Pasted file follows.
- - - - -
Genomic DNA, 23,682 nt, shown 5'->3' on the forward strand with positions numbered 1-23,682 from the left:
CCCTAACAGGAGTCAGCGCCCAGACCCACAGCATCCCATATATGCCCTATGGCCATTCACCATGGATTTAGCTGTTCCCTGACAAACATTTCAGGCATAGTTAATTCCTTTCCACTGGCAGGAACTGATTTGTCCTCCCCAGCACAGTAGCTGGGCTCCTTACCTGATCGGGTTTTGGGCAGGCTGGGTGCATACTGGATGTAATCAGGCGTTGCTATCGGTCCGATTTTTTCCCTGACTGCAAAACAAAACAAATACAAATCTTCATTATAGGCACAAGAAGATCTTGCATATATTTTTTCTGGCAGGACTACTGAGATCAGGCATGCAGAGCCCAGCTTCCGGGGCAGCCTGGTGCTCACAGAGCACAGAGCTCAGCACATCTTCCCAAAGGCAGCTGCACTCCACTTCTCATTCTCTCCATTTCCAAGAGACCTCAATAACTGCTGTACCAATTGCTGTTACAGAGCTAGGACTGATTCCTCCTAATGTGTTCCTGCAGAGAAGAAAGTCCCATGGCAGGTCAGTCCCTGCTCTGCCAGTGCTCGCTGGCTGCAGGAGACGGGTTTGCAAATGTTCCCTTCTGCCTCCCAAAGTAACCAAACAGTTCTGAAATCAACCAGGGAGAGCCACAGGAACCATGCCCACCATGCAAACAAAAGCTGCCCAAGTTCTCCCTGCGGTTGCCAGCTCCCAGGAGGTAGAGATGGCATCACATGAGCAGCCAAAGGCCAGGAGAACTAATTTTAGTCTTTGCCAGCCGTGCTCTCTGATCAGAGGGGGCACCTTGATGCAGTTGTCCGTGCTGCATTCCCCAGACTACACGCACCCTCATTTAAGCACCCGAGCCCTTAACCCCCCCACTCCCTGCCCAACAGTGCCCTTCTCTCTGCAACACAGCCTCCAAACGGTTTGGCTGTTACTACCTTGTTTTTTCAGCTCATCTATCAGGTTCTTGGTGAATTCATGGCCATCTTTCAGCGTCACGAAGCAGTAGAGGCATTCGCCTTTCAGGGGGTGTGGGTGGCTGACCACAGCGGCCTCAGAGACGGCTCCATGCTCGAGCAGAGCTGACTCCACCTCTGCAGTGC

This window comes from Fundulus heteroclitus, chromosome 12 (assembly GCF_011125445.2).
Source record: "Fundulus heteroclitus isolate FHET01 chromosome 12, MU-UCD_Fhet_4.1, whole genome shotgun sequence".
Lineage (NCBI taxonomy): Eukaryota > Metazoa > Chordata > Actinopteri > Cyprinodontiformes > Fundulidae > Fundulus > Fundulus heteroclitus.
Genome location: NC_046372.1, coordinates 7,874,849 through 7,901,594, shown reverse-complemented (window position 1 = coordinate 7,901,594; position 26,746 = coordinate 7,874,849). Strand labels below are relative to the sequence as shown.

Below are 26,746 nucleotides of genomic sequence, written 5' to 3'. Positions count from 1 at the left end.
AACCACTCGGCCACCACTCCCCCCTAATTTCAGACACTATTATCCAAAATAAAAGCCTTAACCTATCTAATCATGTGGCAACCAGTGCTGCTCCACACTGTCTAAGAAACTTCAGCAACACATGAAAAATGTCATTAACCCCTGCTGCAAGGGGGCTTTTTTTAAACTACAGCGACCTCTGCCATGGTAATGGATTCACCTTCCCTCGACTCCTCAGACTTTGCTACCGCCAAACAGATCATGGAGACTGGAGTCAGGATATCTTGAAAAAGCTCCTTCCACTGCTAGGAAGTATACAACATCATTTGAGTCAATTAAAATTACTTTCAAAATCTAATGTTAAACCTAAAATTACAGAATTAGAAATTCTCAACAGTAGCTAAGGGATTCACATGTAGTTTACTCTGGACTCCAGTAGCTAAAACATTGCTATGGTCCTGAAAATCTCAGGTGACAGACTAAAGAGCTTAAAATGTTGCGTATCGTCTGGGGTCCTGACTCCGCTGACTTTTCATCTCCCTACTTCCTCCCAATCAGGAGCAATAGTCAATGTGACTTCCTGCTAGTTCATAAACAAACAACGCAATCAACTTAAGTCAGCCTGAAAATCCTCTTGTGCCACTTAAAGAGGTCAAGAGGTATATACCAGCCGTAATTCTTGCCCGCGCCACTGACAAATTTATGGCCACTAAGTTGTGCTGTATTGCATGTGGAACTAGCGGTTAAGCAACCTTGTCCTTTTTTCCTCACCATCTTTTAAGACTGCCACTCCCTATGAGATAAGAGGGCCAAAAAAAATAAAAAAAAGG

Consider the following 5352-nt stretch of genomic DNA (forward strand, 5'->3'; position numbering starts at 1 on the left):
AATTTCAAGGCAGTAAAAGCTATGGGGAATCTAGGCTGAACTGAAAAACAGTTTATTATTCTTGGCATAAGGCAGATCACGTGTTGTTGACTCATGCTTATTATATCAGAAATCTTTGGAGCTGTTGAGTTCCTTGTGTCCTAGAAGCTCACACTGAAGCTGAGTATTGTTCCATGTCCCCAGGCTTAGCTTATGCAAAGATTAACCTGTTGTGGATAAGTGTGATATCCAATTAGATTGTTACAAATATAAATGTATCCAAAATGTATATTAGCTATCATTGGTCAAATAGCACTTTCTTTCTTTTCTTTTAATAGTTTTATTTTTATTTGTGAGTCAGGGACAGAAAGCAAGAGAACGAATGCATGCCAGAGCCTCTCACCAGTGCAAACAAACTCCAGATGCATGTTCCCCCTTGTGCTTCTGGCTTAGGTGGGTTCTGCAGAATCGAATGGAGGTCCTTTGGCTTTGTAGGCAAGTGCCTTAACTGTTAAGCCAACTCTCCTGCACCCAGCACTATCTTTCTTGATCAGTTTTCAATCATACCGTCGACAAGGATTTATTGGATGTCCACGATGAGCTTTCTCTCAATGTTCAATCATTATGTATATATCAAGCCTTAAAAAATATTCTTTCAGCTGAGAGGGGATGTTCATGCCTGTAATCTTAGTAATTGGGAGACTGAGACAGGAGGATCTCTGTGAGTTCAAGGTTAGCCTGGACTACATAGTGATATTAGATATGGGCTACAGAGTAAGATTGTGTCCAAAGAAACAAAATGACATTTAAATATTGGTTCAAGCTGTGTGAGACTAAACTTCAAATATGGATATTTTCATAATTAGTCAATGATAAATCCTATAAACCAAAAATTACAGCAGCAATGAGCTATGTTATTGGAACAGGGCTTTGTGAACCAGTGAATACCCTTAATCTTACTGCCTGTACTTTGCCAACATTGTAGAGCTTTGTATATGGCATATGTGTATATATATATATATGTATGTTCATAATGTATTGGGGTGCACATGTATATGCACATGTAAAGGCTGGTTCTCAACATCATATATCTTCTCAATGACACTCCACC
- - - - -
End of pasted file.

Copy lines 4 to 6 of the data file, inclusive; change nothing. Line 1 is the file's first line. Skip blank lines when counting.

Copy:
Source record: "Fundulus heteroclitus isolate FHET01 chromosome 12, MU-UCD_Fhet_4.1, whole genome shotgun sequence".
Lineage (NCBI taxonomy): Eukaryota > Metazoa > Chordata > Actinopteri > Cyprinodontiformes > Fundulidae > Fundulus > Fundulus heteroclitus.
Genome location: NC_046372.1, coordinates 7,874,849 through 7,901,594, shown reverse-complemented (window position 1 = coordinate 7,901,594; position 26,746 = coordinate 7,874,849). Strand labels below are relative to the sequence as shown.